BY JOHN DAAVETTILA
Daily Arts Writer
Published November 8, 2007
You've all seen the iPod nano: It's tiny, expensive and always has Nelly Furtado gracing its screen. Like the video iPod, you cannot only listen to music but watch TV episodes and movies. Having hours of entertainment in the palm of your hand is an exciting prospect, but there are some drawbacks.
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Major television networks are basically obligated to allow their shows to be viewed online for free. All you have to do is have a computer and a relatively fast Internet connection. So why would anyone want to buy an episode on iTunes when you can get it for free on the network's site? At $1.99 a pop, the mobility hardly seems worth it, especially when the $2 could be spent on a poorly made snack.
The image you portray while watching your iPod isn't a positive one. Quietly laughing in response to a 2.5 square-inch episode of "The Daily Show" on the bus gives off a slightly crazy impression. Today's American culture is all about carrying unnecessary amounts of entertainment with you, but a line must be drawn. And when everyone starts to think you're not only high-tech but socially inept, the line is drawn.
The iPod has made a huge footprint in our culture - not all of it being good. While people now have the option of distorting their perception of the world and creating their own little bubble, they also have forsaken their people skills. We no longer make small talk with the cute girl at the bus stop because we're too busy listening to our favorite love song. Trading away your ability to communicate well for a handheld music player is a fool's bargain.
It's fairly well-known that the power of an iPod has a quick, downward slope. The iPod battery already dwindles fairly quickly, and it charges so poorly that you're left with only four hours of music to play before it dies again. The video on the iPod doesn't help. Playing straight video, the iPod will play for around two hours before dying.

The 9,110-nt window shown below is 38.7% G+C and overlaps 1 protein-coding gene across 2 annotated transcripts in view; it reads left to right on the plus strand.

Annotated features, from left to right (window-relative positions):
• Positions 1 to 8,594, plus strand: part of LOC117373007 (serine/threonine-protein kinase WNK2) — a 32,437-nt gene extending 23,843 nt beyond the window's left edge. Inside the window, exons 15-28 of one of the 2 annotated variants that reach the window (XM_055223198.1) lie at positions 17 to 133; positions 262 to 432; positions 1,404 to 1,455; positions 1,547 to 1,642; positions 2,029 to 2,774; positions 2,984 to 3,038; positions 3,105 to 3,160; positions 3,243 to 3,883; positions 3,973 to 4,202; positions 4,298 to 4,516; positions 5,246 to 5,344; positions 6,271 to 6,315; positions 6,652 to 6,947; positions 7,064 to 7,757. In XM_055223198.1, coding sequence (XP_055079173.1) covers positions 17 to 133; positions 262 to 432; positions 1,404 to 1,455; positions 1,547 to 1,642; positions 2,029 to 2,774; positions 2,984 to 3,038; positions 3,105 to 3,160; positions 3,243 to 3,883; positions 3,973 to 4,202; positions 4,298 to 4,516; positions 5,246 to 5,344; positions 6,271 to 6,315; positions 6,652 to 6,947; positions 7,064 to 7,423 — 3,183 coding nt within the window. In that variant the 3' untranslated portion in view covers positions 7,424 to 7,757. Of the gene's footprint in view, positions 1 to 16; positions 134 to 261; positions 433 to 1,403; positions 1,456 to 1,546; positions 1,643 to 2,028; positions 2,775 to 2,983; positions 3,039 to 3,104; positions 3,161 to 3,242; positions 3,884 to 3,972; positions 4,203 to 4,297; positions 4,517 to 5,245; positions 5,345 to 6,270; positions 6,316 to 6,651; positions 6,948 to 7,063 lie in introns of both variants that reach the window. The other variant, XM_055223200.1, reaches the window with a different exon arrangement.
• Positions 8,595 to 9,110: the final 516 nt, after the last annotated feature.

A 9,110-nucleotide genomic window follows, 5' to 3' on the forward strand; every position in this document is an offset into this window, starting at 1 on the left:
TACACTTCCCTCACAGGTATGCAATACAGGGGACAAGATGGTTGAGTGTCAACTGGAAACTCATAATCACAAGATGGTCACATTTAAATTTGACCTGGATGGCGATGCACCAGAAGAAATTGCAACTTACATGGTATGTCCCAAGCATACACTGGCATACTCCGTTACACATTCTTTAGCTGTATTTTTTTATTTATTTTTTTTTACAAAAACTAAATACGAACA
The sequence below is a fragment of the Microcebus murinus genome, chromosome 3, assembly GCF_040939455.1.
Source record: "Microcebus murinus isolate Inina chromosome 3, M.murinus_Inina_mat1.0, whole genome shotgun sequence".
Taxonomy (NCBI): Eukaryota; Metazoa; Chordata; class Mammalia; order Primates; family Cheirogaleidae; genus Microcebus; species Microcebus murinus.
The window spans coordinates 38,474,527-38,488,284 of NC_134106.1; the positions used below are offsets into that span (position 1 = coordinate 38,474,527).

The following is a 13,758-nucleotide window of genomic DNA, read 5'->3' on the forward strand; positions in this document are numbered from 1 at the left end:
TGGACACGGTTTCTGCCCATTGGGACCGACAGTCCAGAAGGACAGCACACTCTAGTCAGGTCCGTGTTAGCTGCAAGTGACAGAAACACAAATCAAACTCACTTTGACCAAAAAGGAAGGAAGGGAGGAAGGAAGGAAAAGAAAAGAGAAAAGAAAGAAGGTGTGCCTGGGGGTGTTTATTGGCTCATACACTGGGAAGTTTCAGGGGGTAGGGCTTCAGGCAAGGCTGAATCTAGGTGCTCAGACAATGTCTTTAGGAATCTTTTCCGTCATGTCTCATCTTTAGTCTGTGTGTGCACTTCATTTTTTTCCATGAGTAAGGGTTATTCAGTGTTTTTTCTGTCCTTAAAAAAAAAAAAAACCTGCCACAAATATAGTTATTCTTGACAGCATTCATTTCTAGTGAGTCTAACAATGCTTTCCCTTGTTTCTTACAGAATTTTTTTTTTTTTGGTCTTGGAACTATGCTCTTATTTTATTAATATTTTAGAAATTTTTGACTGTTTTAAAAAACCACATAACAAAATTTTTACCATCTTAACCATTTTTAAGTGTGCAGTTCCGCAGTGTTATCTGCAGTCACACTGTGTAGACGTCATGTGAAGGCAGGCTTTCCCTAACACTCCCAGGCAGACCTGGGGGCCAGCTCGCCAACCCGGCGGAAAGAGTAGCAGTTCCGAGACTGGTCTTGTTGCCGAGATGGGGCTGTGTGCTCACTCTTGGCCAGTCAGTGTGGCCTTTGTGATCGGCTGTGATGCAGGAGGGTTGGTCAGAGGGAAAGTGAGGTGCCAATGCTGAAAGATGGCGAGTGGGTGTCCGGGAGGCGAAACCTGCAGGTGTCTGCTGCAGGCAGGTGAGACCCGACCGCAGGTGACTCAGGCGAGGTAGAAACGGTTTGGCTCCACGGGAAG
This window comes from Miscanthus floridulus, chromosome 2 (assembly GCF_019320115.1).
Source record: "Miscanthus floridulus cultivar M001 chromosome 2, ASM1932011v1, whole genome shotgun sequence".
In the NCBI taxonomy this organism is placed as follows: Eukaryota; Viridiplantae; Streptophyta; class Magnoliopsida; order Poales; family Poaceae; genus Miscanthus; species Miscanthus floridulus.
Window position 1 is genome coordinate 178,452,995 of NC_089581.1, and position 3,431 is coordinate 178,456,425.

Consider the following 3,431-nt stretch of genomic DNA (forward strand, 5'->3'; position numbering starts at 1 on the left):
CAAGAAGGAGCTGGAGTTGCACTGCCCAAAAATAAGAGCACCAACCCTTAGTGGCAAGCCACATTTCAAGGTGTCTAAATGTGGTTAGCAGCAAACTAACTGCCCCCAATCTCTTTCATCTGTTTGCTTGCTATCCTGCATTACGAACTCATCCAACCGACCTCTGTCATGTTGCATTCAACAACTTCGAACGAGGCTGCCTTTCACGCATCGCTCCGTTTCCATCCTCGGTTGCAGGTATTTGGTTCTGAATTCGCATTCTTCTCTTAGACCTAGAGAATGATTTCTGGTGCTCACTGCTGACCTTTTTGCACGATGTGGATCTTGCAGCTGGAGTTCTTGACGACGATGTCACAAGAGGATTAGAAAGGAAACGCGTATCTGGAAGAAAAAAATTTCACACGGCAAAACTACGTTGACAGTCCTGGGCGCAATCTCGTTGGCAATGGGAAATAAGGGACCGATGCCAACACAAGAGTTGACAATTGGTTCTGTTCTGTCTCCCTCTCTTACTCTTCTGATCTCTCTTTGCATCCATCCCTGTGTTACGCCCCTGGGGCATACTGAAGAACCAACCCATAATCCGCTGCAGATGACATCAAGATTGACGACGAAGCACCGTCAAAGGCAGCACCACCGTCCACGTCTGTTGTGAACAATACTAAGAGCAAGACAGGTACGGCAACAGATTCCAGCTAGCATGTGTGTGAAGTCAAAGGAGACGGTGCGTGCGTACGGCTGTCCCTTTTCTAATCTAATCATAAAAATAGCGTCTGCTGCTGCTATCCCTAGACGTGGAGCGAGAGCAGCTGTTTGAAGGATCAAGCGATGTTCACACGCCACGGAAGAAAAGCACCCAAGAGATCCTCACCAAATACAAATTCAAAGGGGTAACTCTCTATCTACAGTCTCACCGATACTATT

Not to sound stodgy or rude, but there are better things to do while taking the bus or waiting for class than staring at a tiny screen. Phoning a friend, reading a book or simply letting your tired brain rest, all sound like better options.
But there could be an interesting feature of iPod videos: home movies. For the overly sentimental or the amateur moviemaker, being able to put your own movies - without any irritating converting - to your iPod would be sweet. But Apple has not included this feature on their iPods for unknown reasons.
College students stare at screens enough as it is. Screens - whether they be from a TV, cell phone, PowerPoint, theater, etc. - have our eyes' attention for an enormous chunk of our day, so it makes no sense to stare at another screen when it's completely unnecessary. It's understandable to want to be fully connected with the computer - the future! - but we need to stop when it becomes impractical.